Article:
The utility of staying at home

For much of 2020, we have stayed at home, even if we do not wish. The pandemic that hit the world showed the government’s inability in dealing with serious public health problems, and individual behavior has become the main way to prevent the situation from worsening. When it comes to individual behaviors, then, ethical issues can be discussed, and my purpose is to reflect briefly on a justification for staying at home.

Such justification is quite simple: we choose to stay at home because it is useful for us to do so. But “useful”, here, must be understood in reference to the moral philosophy current that Jeremy Bentham created in the eighteenth century, John Stuart Mill perfected in the nineteenth century, and a significant part of the thinkers of the twentieth cursed: utilitarianism.

As a moral philosophy, utilitarianism offers a fairly simple explanation for our ethical decisions: we are beings subjected to pleasure and pain, Bentham said; we live seeking to increase pleasure and reduce pain in our actions, and any action that increases pleasure or decreases pain is good and morally permissible. As Bentham himself said, at least this action is not bad. Put this way, utilitarianism could justify doing evil to another person just because the agent is a degenerate who feels happy to mistreat an innocent: if that person’s pleasure came from torturing another, that would be a good deed, right?

No. Bentham made it very clear that the pleasure of the part in question is the criterion for judging its action morally, but that does not mean that a person can do whatever she/he wants, because utilitarianism is a social philosophy. One must consider not only the usefulness of an act for itself, but also its impact on others, and Bentham states that society as a whole should have its pleasure maximized. If our torturer feels happy hurting another person, and this person feels horrible pain, the gain of utility of one is compensated by the loss and pain of the other person, and society does not maximize pleasure. Thus, Bentham’s formula can be summed up in “the greatest pleasure for the greatest number of people”.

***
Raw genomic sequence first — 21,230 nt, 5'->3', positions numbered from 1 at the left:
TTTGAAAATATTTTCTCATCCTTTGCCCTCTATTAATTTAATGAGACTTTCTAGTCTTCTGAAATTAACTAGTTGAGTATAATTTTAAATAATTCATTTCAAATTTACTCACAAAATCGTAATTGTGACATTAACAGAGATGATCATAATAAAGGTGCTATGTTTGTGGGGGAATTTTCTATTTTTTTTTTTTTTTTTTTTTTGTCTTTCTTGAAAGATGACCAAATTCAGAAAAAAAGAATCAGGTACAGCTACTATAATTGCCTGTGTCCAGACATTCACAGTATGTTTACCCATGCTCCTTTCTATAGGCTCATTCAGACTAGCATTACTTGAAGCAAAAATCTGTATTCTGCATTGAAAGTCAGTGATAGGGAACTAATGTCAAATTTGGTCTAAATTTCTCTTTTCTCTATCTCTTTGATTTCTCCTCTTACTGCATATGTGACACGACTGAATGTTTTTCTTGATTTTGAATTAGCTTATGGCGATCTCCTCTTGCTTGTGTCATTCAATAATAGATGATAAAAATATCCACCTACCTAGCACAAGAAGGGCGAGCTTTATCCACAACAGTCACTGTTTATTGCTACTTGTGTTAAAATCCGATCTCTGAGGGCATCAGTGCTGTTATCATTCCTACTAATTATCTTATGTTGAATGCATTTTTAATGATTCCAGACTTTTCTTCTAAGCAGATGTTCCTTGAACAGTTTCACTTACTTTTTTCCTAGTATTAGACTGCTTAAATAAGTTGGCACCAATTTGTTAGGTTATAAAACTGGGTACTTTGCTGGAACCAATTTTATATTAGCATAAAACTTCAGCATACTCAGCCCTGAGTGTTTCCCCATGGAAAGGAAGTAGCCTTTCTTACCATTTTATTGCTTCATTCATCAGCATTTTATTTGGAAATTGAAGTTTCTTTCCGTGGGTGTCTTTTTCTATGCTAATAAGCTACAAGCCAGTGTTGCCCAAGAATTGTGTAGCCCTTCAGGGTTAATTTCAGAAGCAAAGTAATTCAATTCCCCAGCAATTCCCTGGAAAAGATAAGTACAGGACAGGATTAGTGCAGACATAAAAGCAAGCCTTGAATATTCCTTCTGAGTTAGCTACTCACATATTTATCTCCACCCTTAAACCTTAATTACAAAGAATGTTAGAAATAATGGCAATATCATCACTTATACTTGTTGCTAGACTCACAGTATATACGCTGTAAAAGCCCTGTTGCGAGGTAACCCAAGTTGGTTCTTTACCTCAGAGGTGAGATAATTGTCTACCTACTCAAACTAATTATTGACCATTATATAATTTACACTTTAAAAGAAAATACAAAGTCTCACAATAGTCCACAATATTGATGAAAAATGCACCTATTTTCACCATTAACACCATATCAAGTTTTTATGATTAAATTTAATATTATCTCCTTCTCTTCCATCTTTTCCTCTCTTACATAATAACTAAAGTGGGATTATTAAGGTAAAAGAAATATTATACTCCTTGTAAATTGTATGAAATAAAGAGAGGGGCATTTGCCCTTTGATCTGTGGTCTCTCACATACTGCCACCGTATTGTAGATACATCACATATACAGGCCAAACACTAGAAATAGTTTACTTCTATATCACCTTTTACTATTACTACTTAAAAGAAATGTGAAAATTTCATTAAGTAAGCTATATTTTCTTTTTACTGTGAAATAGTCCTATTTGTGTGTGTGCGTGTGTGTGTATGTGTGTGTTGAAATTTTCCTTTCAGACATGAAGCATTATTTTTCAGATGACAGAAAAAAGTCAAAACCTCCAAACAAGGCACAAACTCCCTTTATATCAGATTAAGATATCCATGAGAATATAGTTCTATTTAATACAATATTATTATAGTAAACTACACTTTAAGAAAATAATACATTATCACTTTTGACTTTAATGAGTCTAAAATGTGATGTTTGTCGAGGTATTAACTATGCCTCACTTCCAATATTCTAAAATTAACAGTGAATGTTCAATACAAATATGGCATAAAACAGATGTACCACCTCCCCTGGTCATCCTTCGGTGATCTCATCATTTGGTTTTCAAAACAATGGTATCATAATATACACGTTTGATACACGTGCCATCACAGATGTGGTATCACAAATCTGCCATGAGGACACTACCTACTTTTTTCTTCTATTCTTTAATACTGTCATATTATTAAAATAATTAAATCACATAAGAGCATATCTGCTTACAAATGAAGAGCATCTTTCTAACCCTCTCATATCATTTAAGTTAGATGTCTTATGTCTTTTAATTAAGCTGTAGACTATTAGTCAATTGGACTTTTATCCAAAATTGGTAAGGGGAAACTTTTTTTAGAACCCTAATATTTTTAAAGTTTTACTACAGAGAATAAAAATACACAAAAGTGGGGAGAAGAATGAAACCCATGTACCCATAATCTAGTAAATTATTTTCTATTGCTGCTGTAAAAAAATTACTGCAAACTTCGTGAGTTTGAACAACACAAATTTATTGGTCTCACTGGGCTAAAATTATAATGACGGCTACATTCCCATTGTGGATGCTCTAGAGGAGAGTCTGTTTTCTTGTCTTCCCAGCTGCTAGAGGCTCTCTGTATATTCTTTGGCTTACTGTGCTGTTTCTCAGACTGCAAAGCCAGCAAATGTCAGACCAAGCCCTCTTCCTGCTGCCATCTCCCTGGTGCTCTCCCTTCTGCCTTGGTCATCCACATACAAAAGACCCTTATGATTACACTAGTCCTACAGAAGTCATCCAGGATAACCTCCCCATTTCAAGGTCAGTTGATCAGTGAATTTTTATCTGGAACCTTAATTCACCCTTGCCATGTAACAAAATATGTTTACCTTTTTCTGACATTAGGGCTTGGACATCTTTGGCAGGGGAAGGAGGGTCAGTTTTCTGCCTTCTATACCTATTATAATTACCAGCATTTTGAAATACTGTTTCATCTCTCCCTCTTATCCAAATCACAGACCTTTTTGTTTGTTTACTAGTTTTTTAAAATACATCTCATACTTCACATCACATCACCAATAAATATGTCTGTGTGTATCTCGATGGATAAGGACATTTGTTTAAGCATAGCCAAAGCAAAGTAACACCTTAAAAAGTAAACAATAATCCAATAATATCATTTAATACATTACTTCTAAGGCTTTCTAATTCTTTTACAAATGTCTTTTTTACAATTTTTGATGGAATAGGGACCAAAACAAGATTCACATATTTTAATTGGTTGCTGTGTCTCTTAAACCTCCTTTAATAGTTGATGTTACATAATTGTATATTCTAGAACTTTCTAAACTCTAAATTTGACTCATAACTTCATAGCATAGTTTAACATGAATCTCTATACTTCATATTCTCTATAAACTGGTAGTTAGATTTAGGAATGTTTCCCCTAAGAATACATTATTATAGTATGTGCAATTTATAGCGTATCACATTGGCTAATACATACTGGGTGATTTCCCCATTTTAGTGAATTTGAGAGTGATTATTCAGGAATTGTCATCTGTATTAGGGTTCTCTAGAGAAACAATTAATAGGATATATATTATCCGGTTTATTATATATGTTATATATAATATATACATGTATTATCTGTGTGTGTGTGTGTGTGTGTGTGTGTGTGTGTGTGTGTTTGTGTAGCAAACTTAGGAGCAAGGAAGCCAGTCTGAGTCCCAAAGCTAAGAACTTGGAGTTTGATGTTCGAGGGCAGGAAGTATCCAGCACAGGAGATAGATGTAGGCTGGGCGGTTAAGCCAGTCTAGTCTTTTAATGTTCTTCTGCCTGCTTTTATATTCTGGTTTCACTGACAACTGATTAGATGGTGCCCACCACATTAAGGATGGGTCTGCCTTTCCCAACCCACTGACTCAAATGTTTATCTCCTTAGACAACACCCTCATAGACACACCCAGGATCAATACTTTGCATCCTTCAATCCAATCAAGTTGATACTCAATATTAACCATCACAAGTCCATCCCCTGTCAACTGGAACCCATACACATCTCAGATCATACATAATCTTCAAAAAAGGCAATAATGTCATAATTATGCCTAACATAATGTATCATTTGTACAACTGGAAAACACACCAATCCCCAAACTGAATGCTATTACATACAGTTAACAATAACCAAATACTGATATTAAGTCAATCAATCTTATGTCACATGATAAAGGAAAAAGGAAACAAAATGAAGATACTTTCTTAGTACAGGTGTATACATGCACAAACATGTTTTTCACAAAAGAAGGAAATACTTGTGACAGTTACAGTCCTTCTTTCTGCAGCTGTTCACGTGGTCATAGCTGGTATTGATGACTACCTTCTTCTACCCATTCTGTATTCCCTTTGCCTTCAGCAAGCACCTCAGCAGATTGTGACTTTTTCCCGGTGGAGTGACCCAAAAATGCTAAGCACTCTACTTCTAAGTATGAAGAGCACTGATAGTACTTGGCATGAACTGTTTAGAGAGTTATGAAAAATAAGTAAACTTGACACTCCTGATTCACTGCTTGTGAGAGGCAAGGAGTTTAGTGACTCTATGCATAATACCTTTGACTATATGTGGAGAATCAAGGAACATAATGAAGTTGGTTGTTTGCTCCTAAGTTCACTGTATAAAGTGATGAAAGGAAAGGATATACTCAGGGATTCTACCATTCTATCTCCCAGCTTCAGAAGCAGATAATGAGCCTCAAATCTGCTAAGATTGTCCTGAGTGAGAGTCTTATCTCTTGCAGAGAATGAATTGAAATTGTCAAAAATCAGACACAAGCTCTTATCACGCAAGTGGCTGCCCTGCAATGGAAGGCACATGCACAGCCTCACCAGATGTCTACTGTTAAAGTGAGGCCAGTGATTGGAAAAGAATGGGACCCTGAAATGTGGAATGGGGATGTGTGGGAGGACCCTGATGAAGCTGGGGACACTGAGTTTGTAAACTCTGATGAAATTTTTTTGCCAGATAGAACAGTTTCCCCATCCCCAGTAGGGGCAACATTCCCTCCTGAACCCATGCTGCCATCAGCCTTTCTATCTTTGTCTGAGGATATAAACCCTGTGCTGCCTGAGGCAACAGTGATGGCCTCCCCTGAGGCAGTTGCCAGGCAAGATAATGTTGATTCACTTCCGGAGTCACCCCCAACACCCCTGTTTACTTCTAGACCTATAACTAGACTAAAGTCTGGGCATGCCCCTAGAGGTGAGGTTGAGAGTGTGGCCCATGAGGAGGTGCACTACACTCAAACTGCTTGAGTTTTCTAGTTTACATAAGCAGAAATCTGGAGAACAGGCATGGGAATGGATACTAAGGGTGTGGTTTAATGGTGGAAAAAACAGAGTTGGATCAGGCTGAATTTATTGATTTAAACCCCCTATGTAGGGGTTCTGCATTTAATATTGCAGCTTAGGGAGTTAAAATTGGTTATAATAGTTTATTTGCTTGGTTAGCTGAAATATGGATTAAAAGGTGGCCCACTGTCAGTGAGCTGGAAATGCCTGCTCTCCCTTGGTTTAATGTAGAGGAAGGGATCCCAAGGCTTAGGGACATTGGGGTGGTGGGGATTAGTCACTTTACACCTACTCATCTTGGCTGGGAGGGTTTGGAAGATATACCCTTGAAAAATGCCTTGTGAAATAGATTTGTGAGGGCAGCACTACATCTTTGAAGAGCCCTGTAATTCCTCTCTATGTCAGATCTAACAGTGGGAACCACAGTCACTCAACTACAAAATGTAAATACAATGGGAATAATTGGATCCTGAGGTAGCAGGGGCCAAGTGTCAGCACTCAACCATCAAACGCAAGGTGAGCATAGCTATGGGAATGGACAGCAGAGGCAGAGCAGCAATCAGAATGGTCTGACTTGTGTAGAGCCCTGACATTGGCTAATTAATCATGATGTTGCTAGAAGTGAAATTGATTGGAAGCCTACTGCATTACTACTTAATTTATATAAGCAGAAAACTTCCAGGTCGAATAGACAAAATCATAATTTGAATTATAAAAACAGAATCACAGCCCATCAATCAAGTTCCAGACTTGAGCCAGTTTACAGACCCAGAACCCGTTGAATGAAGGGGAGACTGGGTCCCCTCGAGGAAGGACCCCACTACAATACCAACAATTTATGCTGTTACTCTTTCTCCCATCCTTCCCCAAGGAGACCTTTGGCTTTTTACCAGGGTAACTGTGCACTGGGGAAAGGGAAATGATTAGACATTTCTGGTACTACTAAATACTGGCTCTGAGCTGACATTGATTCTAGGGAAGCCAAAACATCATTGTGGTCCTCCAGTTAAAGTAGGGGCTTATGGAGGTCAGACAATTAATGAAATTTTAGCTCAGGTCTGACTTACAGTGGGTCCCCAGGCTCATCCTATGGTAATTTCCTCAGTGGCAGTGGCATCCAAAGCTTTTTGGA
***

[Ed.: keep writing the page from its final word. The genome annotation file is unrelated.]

It is interesting to note that utilitarianism is the only major current of moral philosophy that does not focus on individual action, but on the results of this action for others. Aristotle’s virtue ethics highlights the individual agent, the virtuous human being as the prudent one, because she/he finds the “just medium” between excess and scarcity, and Kant’s deontological ethics presupposes a general moral principle that is in the interest of the individual to follow. But utilitarianism, if understood from Bentham, leads us to act thinking about the results for the good of all.

However, it is true that utilitarianism has multiple flaws; Stuart Mill, for example, criticized Bentham because he did not distinguish between pleasures, and stated that one cannot compare the pleasure of eating when hungry with that of discussing philosophy with well-informed friends. But there is a problem in Stuart Mill’s line of reasoning: he considers utility for the individual, not society; put another way, a person who gave up a philosophical discussion to devote himself to distributing food to the hungry acts as Bentham suggested, but not as Stuart Mill would recommend. Of course, one cannot compare “eat” to “feed”, but food cannot simply be a minor pleasure, as Stuart Mill seems to believe.

Would the virtuous human being stay at home in these times of pandemic? Perhaps, but if the virtue that matters most to her/him is courage, she/he may prefer to leave the house and expose himself (and expose others) to contagion; the Kantian would possibly stay at home, but because she/he would see in that choice a general rule. The Benthamite utilitarian would stay at home simply because it would bring greater benefit to most people.

Utilitarianism is not able to account for all the moral problems that affect us, but this is no reason to disregard it, because each moral theory has its own flaws and weaknesses. Nor does it answer all our doubts, but philosophy is not capable of it, only faith – and faith only does so for those who have it. But in some situations, utilitarianism shows to justify an act as good, even when the agent knows that, for her/his greatest individual pleasure, it would be best for him to go out.

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